The GPS data used in the source inversion were recorded by the GNSS Earth Observation Network (GEONET). We obtained station positions every 30 s using Kinematic Precise Point Positioning as implemented in RTKLIB29. To avoid the effects of the 2011 Tohoku earthquake, other aftershocks, and afterslip, the preseismic and postseismic positions were obtained by averaging the positions from 15:05:30 to 15:08:30 (JST) and from 15:11:00 to 15:14:00 (JST), respectively. Then, the coseismic static displacements for the event were obtained by differencing the preseismic and postseismic positions. This study used two horizontal displacement components (east–west and north–south) at 83 GEONET stations (Figure S3).
A curved fault model with a size of 90 km along strike and 90 km along dip (Figure S1) was assumed based on the shape of the plate boundary in the Japan Integrated Velocity Structure Model (JIVSM) Version 130. The fault model was divided into 81 subfaults, each with dimensions of approximately 10 km × 10 km. The strike and dip angles of each subfault were calculated by Shiono’s31 method from grid data for the plate boundary of the JIVSM. The horizontal location of the rupture starting point was fixed at (142.7668° E, 39.8207° N), which is the epicenter location in the JMA unified seismic catalog. The depth of the rupture starting point was set to 28.6 km, which corresponds to the depth of the plate boundary in the JIVSM at the JMA epicenter.
The spatiotemporal rupture history was estimated by using the fully Bayesian multiple-time-window source inversion32. Because we estimated the weights of the slips with 45° and 135° rake angles for each time window at each subfault, together with a nonnegative constraint, the rake angle of the slip vector for each subfault was allowed to vary within 90° ± 45°. The slip history at each subfault was represented by a series of nine smoothed-ramp functions with a width of 4.0 s, each with a 2.0-s lag. The triggering velocity of the first time window of 3.6 km/s was selected to minimize the data-fit residual. Although the amplitudes of the strong-motion waveforms in the source inversion were normalized by the maximum amplitude at each station, this normalization was not applied to the geodetic data to avoid the instability caused by the low signal-to-noise ratio data with small absolute values33. The relative weight between the datasets was determined to ensure that the data fit for each dataset was satisfactory.
The strong-motion Green’s functions were calculated using the discrete wave number method34 and the reflection/transmission matrix method35, with a one-dimensional (1-D) layered velocity structure model. The 1-D velocity structure models were obtained for each station from the three-dimensional velocity structure model36,37. Logging data were also referenced for the KiK-net stations. For the geodetic Green’s functions, we calculated the theoretical static displacements caused by a unit slip on each subfault, assuming a homogeneous elastic half-space38.
From the posterior probability distributions of the slip at each subfault for each time window based on the 80,000 ensembles of a source model produced by the fully Bayesian multiple-time-window source inversion, we obtained the optimal source model composed of the median slips of the distributions. Figures S4, S5, and S6 show the total slip distribution of the 2011 off Iwate earthquake, the rupture progression, and the slip rate function at each subfault, respectively. The seismic moment and maximum slip of the estimated source model are 1.3 × 1020 N m (Mw 7.4) and 1.0 m, respectively. Large slips (> 0.5 m) are distributed at depths of 20–35 km including the epicenter with a maximum slip of 1.0 m, and the spatial extent of large slips is approximately 50 km × 60 km. During the first 5 s, the rupture slowly grew around the hypocenter with small slips. Subsequently, the rupture developed in the area of large slip with a large moment release between 5 and 20 s. The total rupture duration was approximately 30 s. The synthetic strong-motion waveforms and static displacements matched well the observations (Figures S2 and S3).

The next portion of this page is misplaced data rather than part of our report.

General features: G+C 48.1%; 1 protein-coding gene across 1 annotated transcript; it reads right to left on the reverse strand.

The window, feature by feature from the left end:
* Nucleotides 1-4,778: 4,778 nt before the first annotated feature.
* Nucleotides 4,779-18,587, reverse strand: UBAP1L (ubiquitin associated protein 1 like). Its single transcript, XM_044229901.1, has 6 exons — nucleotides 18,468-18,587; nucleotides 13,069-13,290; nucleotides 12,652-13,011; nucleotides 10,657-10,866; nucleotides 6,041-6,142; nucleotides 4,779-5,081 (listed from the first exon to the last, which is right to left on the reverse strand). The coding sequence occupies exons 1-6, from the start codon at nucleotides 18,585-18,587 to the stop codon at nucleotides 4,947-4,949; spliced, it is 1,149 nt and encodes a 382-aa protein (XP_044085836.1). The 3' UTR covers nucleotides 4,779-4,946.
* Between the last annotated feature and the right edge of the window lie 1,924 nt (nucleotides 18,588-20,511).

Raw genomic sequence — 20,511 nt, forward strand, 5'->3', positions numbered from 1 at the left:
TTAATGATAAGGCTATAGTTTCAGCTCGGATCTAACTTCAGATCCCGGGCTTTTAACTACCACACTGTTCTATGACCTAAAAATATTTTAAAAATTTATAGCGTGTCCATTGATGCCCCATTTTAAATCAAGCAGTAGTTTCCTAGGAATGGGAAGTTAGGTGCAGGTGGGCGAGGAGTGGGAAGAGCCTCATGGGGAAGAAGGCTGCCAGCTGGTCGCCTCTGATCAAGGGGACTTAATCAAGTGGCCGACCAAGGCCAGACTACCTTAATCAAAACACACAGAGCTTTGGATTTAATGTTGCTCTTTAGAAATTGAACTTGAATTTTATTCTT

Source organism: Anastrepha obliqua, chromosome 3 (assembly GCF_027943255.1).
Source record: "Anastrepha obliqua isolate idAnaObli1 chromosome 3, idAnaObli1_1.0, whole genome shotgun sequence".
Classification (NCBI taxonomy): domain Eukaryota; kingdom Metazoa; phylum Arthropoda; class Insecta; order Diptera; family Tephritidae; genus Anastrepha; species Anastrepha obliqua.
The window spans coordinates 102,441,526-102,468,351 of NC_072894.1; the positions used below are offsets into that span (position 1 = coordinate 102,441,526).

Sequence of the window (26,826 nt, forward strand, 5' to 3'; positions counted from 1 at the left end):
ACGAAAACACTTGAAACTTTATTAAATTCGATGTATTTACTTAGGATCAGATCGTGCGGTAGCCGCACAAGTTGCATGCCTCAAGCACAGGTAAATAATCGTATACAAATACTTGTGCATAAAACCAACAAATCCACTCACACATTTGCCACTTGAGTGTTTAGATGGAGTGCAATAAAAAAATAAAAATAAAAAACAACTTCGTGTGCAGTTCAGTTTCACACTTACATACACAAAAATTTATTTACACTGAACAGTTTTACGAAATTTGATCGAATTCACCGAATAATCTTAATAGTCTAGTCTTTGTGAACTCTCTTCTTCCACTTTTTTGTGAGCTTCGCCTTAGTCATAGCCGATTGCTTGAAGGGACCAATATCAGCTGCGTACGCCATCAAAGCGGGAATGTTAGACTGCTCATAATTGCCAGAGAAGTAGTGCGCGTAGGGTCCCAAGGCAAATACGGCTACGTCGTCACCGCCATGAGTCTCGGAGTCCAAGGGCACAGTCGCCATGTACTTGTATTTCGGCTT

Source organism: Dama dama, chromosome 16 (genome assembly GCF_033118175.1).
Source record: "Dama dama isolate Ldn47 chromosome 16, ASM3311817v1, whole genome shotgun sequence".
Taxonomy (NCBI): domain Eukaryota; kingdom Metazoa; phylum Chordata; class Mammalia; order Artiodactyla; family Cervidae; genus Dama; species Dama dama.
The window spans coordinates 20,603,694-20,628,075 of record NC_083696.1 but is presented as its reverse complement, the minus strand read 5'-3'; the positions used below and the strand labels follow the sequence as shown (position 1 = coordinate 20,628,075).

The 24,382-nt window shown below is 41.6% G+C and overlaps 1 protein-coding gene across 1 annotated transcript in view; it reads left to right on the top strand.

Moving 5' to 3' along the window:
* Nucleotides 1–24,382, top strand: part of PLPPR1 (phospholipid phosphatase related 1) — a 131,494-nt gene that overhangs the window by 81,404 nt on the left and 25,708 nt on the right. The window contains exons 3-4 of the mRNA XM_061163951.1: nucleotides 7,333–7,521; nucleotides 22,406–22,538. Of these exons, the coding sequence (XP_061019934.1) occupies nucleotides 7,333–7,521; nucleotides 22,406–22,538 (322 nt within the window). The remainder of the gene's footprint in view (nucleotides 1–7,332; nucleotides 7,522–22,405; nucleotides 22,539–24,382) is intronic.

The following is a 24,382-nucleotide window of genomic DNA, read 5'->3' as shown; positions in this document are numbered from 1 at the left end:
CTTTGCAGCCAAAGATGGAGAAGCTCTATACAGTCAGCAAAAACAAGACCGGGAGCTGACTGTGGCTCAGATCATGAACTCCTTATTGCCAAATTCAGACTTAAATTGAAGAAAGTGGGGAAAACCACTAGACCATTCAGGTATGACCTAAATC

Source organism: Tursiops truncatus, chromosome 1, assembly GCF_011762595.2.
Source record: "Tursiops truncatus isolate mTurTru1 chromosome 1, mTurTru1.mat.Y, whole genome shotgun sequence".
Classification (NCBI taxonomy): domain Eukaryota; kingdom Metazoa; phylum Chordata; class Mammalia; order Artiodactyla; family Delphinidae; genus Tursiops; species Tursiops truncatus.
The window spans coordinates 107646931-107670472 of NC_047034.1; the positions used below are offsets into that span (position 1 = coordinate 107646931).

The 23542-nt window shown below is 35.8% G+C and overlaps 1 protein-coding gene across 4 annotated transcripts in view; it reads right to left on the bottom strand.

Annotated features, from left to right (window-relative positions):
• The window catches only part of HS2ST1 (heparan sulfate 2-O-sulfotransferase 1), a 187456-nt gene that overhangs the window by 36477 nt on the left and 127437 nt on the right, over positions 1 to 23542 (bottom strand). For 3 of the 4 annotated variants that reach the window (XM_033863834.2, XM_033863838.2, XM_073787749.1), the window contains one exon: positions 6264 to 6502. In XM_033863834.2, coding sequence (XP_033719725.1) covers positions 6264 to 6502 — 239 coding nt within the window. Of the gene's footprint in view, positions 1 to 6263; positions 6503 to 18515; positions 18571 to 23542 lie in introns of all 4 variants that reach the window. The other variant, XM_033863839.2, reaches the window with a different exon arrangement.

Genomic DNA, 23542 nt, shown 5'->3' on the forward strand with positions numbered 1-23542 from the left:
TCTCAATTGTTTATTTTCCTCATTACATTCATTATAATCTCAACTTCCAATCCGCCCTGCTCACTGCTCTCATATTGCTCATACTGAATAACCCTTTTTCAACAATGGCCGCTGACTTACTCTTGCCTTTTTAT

We used the catalogs of tectonic tremors, VLFs, and earthquake swarms containing repeaters provided by Nishikawa et al.5 The tectonic tremor catalog covers the period from August 2016 to August 2018, and the VLF catalog covers the period from January 2005 to August 2018. The catalog of earthquake swarms containing repeaters off the Iwate coast covers the periods from January 1991 to December 2010, and from January 2014 to August 2016, while catalog of earthquake swarms containing repeaters off the Ibaraki coast covers the period from January 1991 to December 2010. In the catalogs, earthquake swarms are classified into “background swarms”, where the first event is a background event, and “aftershock swarms”, where the first event is an aftershock of a preceding earthquake. Nishikawa et al.5 considered a background swarm to be a typical earthquake swarm, while they considered an aftershock swarm to be an anomalously intensive aftershock sequence that does not obey the Omori-Utsu law39. This classification was disregarded in this study because it occasionally results in an obvious misclassification. For example, a swarm of seven MJMA ≥ 6 interplate earthquakes accompanying the 1992 off Sanriku ultraslow earthquake15, which was a typical earthquake swarm13, was falsely classified as an aftershock swarm in the catalog. The classification criterion, which depends solely on the first event of each earthquake swarm sequence, seems to occasionally fail when the magnitude of events in an earthquake swarm is relatively large (M ≥ 6).
Ground motion records at NIED K-NET, KiK-net28 are available at https://www.kyoshin.bosai.go.jp/. GPS data recorded by GEONET of the Geospatial Information Authority of Japan are available at https://terras.gsi.go.jp/. The moment tensor solution catalog of NIED F-net40 is available at https://www.fnet.bosai.go.jp/. The focal mechanism catalog of the Global CMT is available at https://www.globalcmt.org/. The JMA unified seismic catalog8 is available at https://www.data.jma.go.jp/svd/eqev/data/bulletin/index_e.html. The subsurface structure model for Japan is available from NIED J-SHIS37 at https://www.j-shis.bosai.go.jp/. JIVSM30 is available at https://www.jishin.go.jp/evaluation/seismic_hazard_map/lpshm/12_choshuki_dat/. RTKLIB29 is available at https://www.rtklib.com/.
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We thank the two anonymous reviewers and Editorial Board Member, Prof. Scholz, for their helpful comments. We used the unified hypocenter catalog provided by the JMA. This study was supported by JSPS KAKENHI Grant Numbers 17K14384 and 18J01056.
The authors declare no competing interests.
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Kubo, H., Nishikawa, T. Relationship of preseismic, coseismic, and postseismic fault ruptures of two large interplate aftershocks of the 2011 Tohoku earthquake with slow-earthquake activity. Sci Rep 10, 12044 (2020). https://doi.org/10.1038/s41598-020-68692-x